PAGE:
As the weather gets warmer, it can be a fun family activity to spend hot days by a pool or body of water, but taking the right precautions is key. Each year nationwide, approximately 2,600 children are treated in hospital emergency rooms from near drowning incidents and 350 children under the age of five drown in pools.
While accidents can and do happen, parents can take several preventative measures in order to keep their children safe in the water.
How to Prevent Injury in the Water
Sign Your Children (and Yourself!) up for Swim Lessons
Ensure that everyone in your family knows how to swim well. If your children know how to swim, not only are they putting themselves in a better position to stay safe, but they may also be able to help another person who may be struggling. In addition, the same goes for you! If your child is in trouble, you may not be able to help them if you can’t swim.
If you or your family need to learn, or just want to take a refresher course, sign up for age-appropriate swim lessons at your local pool or community center.
Before entering a pool or body of water, make sure that you and your children can:
- Tread water for at least one minute
- Swim at least 25 yards at a time
- Exit a pool without using a ladder
- Submerge and swim to the surface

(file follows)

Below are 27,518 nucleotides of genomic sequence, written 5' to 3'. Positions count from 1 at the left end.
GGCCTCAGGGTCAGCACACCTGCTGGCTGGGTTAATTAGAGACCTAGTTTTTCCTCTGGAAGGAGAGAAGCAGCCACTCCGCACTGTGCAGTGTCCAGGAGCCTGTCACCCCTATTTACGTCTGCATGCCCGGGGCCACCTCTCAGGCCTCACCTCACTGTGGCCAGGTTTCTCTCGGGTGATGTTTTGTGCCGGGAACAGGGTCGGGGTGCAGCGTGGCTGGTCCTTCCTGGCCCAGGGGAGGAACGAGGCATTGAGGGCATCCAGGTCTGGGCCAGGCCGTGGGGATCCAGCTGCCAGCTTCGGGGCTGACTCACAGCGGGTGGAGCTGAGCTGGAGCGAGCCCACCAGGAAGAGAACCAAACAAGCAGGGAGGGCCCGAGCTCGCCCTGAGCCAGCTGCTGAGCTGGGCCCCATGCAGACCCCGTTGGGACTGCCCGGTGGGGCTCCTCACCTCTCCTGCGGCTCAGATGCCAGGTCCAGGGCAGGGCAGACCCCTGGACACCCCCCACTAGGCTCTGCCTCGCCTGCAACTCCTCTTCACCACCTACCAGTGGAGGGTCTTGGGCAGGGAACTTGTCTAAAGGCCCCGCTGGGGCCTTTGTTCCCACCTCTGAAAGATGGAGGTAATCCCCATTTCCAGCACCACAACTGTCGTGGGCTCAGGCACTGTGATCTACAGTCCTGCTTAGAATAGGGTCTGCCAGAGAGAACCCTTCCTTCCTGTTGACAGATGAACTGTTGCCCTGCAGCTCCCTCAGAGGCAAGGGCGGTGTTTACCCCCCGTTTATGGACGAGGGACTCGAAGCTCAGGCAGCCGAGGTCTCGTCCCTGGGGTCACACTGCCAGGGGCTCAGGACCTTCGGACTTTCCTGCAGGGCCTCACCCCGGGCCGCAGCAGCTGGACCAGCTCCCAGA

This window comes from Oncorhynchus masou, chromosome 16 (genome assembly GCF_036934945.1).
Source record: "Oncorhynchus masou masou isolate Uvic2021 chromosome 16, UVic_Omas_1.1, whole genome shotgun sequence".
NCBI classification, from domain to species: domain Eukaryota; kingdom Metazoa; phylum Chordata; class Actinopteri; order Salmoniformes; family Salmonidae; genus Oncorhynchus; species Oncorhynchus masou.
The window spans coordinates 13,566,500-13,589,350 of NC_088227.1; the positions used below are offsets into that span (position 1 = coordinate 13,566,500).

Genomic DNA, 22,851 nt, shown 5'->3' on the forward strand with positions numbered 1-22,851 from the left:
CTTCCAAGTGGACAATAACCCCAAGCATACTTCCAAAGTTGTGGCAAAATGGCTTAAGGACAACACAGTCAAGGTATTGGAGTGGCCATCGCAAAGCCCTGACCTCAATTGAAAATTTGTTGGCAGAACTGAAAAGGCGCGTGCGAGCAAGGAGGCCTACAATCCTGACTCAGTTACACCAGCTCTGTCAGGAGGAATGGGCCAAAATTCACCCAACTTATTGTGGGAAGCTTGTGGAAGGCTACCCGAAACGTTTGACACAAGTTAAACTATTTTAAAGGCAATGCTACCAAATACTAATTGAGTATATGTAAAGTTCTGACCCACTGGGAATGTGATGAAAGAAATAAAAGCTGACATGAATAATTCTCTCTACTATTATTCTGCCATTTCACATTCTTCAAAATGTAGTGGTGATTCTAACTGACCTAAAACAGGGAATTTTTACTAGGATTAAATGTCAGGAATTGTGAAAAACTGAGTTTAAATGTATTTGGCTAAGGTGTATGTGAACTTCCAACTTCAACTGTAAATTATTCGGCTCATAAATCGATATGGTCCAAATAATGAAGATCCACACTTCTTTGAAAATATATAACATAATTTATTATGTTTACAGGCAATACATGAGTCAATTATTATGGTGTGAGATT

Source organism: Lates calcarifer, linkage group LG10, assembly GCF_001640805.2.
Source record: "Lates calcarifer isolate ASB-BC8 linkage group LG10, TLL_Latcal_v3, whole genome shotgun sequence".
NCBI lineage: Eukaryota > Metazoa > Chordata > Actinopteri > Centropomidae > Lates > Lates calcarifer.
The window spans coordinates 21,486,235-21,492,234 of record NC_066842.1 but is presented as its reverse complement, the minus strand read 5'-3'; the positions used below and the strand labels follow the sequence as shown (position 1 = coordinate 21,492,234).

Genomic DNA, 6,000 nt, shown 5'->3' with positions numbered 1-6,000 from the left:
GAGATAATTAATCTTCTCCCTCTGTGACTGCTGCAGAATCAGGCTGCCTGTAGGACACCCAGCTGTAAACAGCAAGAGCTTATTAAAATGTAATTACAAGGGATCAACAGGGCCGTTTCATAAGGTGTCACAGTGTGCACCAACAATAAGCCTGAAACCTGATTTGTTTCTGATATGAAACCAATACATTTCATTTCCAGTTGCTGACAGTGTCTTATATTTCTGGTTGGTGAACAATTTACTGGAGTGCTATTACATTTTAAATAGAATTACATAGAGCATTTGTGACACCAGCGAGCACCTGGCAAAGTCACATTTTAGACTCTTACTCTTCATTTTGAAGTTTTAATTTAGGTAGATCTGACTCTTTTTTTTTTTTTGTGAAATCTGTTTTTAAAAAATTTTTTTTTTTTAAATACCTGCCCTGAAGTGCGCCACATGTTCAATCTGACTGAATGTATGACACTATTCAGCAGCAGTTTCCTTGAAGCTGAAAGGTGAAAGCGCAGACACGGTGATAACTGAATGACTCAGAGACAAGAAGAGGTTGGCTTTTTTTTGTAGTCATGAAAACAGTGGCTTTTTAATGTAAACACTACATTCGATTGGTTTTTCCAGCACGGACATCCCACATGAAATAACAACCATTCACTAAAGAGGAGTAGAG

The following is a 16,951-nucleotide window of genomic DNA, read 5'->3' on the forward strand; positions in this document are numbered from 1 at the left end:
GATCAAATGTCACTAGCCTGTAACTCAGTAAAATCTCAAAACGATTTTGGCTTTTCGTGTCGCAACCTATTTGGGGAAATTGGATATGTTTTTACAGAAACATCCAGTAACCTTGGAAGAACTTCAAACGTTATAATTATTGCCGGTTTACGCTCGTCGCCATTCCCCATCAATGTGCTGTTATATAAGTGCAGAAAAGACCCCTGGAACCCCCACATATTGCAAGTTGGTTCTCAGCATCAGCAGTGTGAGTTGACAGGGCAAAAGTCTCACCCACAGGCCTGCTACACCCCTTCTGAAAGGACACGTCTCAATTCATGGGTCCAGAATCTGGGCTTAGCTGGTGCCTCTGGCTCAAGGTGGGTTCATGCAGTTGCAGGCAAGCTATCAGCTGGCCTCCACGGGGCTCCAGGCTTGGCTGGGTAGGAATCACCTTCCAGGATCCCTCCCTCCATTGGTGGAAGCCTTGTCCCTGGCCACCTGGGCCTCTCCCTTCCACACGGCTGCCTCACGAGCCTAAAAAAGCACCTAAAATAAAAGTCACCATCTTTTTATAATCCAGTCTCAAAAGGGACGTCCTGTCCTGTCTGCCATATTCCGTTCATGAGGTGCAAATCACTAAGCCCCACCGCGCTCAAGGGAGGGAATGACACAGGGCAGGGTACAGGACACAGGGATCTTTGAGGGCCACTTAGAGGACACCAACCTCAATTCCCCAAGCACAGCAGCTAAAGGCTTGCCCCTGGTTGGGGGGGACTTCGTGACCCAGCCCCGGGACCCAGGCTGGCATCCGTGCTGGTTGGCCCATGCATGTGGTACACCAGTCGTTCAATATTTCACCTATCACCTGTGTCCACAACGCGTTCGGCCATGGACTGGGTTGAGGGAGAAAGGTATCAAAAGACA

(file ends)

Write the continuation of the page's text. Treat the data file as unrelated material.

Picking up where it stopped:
Always Maintain Adult Supervision
Even if lifeguards are present, supervise your children whenever they’re around water. Lifeguards can’t watch each child at the same time, so it is important to keep track of your children. If you have very young children, always stay within reach.
Ensure Everyone Wears Life Jackets Around Water
Any time you’re boating or are near a body of water, be sure that your children are wearing properly sized, U.S. Coast Guard approved life jackets. It can help keep your child above water until help can reach them.
Only fit your child with a life jacket that is intended for their size and weight. Learn how to choose the right life jacket.
Know What to do In an Emergency
Acting fast and knowing what to do in an emergency can be the difference between life and death. To best prepare, ensure:
- A first aid kit is nearby at all times.
- A cell phone is within reach to call 9-1-1, and that children know how to call during emergencies.
- Know how to do CPR.
Tags: CPR, life jackets, pool safety, summer safety, swim lessons
Categorised in: Safety
This post was written by Delaware Pediatrics